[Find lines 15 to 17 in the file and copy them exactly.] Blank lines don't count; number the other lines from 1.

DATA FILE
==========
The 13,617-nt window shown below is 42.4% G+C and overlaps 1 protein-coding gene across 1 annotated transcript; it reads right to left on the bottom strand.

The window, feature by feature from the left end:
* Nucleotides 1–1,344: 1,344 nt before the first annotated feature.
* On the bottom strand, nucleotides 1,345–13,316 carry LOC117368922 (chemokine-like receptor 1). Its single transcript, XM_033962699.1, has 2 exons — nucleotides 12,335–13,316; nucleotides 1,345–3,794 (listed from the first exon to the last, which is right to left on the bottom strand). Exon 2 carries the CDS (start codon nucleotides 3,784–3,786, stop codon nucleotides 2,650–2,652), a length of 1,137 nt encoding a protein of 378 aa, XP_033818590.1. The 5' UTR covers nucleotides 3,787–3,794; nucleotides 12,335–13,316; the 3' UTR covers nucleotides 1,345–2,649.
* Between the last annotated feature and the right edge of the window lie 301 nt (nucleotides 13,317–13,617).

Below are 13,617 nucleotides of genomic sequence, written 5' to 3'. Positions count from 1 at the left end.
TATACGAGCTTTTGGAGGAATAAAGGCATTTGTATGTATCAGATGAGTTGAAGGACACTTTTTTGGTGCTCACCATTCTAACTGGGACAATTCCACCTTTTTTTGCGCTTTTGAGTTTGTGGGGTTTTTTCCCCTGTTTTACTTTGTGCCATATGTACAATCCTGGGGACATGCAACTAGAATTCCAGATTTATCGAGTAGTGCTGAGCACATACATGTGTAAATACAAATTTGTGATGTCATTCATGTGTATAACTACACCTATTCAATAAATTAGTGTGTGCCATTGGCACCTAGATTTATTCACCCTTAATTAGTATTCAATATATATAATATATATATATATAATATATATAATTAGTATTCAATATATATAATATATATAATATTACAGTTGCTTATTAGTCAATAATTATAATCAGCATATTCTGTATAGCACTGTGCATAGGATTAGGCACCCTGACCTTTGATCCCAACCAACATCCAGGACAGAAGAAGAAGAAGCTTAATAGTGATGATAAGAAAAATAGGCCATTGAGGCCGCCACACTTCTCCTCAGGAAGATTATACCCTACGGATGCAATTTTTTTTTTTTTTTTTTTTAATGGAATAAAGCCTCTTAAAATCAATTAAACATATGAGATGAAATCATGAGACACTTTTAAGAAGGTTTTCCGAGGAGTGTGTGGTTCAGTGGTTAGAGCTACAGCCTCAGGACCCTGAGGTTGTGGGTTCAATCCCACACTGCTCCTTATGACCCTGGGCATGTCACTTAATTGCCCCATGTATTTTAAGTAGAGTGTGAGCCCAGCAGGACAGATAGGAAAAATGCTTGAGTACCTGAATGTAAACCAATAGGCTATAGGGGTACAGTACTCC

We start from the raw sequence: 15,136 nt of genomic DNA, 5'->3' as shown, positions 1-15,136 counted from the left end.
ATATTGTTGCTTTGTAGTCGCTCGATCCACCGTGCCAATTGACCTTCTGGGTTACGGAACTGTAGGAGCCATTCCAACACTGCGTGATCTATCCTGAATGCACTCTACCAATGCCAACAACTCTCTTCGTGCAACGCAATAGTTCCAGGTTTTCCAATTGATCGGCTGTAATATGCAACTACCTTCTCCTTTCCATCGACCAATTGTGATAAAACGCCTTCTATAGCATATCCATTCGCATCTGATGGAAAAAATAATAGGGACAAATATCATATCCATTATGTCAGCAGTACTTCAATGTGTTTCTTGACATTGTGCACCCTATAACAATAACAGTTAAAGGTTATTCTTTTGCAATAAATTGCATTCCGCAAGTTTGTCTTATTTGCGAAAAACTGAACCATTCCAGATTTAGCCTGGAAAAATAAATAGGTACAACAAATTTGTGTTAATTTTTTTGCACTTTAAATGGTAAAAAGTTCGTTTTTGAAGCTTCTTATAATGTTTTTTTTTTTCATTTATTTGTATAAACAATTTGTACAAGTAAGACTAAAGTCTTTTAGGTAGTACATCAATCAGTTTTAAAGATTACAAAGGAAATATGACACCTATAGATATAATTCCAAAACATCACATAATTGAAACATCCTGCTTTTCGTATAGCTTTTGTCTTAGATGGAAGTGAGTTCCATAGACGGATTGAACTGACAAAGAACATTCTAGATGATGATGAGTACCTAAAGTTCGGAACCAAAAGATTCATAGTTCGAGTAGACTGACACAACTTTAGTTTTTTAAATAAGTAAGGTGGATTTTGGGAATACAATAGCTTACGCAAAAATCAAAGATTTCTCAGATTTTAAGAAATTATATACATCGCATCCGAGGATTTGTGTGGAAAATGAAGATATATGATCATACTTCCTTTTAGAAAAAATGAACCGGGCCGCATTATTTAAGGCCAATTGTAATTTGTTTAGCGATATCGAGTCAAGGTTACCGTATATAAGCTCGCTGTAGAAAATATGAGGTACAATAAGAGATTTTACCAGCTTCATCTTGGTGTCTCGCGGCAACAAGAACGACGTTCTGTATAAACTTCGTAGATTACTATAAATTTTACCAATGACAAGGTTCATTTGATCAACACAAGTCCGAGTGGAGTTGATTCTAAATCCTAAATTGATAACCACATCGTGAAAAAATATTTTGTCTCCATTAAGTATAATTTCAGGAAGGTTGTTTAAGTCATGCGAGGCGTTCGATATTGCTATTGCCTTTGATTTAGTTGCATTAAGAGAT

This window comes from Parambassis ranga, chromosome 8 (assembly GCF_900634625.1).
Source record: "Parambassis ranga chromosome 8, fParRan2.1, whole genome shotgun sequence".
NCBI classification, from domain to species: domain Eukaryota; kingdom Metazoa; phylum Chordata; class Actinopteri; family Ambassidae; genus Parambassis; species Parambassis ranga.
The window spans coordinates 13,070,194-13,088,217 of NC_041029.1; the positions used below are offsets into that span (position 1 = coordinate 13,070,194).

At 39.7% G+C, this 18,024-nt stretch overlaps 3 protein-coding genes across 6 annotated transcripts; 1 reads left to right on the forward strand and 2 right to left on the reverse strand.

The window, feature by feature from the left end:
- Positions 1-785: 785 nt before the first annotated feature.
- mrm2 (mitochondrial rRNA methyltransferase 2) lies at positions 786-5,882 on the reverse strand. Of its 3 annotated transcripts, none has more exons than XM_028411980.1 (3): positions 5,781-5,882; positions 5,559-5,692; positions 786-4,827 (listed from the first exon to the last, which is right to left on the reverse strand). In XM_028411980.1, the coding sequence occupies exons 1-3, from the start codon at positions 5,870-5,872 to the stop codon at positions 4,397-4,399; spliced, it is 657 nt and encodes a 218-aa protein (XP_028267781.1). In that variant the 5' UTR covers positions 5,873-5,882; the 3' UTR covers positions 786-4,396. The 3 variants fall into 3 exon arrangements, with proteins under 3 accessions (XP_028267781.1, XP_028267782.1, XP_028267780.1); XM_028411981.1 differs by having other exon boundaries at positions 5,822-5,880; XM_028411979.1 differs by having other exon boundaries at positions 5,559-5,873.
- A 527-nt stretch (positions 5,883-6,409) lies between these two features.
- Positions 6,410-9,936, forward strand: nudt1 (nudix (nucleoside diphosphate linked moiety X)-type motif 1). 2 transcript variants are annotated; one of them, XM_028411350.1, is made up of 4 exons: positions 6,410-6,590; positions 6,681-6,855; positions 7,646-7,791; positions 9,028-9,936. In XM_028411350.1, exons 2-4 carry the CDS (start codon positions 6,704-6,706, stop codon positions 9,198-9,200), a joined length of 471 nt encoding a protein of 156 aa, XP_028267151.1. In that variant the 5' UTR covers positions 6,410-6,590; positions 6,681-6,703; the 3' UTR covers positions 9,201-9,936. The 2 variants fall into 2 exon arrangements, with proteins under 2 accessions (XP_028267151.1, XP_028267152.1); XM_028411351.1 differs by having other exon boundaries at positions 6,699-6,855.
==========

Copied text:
The window, feature by feature from the left end:
- Positions 1-785: 785 nt before the first annotated feature.
- mrm2 (mitochondrial rRNA methyltransferase 2) lies at positions 786-5,882 on the reverse strand. Of its 3 annotated transcripts, none has more exons than XM_028411980.1 (3): positions 5,781-5,882; positions 5,559-5,692; positions 786-4,827 (listed from the first exon to the last, which is right to left on the reverse strand). In XM_028411980.1, the coding sequence occupies exons 1-3, from the start codon at positions 5,870-5,872 to the stop codon at positions 4,397-4,399; spliced, it is 657 nt and encodes a 218-aa protein (XP_028267781.1). In that variant the 5' UTR covers positions 5,873-5,882; the 3' UTR covers positions 786-4,396. The 3 variants fall into 3 exon arrangements, with proteins under 3 accessions (XP_028267781.1, XP_028267782.1, XP_028267780.1); XM_028411981.1 differs by having other exon boundaries at positions 5,822-5,880; XM_028411979.1 differs by having other exon boundaries at positions 5,559-5,873.